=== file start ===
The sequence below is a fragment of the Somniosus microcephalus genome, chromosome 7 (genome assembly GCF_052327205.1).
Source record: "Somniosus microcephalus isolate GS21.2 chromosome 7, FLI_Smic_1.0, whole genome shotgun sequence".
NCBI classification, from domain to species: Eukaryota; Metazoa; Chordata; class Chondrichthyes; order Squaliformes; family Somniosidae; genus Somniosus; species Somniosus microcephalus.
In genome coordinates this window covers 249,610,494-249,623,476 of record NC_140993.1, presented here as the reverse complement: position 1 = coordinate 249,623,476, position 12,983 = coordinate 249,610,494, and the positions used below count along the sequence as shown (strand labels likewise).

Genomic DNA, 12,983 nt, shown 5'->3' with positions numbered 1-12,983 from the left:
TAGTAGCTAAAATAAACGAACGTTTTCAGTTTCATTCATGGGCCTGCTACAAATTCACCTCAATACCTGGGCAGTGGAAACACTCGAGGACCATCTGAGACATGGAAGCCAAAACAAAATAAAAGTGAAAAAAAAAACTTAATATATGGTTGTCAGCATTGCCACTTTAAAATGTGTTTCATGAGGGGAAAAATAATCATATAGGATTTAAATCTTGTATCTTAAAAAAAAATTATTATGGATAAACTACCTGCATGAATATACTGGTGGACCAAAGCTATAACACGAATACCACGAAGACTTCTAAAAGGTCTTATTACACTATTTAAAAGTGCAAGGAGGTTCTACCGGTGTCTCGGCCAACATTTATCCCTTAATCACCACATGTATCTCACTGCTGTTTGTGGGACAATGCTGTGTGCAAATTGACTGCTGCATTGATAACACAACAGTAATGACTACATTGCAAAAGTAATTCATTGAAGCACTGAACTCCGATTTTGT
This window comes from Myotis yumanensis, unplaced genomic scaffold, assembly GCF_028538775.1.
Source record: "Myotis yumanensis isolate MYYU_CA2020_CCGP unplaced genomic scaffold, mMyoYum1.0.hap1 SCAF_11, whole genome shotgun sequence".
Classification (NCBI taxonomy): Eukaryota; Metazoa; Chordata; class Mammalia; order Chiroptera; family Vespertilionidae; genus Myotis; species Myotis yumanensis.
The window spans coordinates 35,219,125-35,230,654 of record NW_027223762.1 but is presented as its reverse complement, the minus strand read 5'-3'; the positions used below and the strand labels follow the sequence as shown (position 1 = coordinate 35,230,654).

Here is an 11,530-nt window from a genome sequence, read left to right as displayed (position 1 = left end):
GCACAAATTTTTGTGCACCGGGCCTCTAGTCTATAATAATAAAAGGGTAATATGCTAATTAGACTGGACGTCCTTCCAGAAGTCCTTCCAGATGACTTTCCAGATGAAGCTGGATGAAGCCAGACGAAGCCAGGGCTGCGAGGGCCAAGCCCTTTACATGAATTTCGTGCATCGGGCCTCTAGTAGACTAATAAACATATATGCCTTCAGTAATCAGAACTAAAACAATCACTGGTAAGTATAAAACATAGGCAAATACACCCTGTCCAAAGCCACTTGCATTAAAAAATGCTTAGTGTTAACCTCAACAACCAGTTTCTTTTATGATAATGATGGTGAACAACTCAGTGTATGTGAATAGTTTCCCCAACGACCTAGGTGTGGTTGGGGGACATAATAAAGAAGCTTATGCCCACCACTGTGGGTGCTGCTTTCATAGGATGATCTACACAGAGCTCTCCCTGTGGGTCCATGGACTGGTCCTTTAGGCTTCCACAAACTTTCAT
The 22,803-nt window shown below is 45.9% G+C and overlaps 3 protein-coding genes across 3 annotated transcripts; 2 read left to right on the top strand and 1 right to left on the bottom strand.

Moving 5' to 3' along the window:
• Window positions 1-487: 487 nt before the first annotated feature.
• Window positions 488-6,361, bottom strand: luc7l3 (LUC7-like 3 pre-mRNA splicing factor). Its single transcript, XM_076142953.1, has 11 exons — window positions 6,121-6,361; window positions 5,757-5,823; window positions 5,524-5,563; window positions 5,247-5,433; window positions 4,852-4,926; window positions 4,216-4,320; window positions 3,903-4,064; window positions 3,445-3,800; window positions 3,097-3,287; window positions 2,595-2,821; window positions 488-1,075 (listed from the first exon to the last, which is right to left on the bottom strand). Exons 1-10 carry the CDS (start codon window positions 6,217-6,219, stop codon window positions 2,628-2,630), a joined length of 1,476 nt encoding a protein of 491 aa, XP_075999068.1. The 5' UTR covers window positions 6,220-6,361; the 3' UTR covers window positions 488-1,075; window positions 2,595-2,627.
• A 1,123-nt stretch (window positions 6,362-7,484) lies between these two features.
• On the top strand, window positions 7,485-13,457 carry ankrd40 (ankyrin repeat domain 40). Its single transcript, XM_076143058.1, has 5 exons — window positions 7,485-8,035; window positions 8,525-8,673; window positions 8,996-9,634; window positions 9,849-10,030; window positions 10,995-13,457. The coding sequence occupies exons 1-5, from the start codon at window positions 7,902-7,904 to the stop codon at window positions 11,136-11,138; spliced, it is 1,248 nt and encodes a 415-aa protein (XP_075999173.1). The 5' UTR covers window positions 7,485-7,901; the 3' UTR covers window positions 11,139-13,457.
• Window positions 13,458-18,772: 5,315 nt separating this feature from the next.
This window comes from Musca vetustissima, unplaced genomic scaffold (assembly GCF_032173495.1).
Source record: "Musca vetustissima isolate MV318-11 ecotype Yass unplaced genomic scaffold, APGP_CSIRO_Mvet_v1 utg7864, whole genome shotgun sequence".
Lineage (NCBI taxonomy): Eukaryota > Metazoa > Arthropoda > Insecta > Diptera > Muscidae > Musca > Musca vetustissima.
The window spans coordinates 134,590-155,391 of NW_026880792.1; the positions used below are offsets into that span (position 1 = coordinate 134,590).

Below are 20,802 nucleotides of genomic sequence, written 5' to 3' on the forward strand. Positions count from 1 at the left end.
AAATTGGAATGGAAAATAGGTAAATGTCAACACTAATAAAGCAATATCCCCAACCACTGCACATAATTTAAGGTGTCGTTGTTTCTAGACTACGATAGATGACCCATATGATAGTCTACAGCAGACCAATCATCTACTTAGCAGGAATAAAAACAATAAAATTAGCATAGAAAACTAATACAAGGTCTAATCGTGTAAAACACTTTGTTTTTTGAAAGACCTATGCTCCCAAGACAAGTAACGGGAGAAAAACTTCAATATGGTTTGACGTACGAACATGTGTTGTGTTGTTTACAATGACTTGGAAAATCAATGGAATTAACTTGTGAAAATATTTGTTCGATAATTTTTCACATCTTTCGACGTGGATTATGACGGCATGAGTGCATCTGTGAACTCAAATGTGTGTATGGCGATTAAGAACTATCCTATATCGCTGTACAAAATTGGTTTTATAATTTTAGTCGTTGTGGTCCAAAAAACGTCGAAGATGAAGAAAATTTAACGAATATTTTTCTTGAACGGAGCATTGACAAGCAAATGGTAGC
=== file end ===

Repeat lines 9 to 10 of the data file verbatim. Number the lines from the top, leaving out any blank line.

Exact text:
Classification (NCBI taxonomy): Eukaryota; Metazoa; Chordata; class Mammalia; order Chiroptera; family Vespertilionidae; genus Myotis; species Myotis yumanensis.
The window spans coordinates 35,219,125-35,230,654 of record NW_027223762.1 but is presented as its reverse complement, the minus strand read 5'-3'; the positions used below and the strand labels follow the sequence as shown (position 1 = coordinate 35,230,654).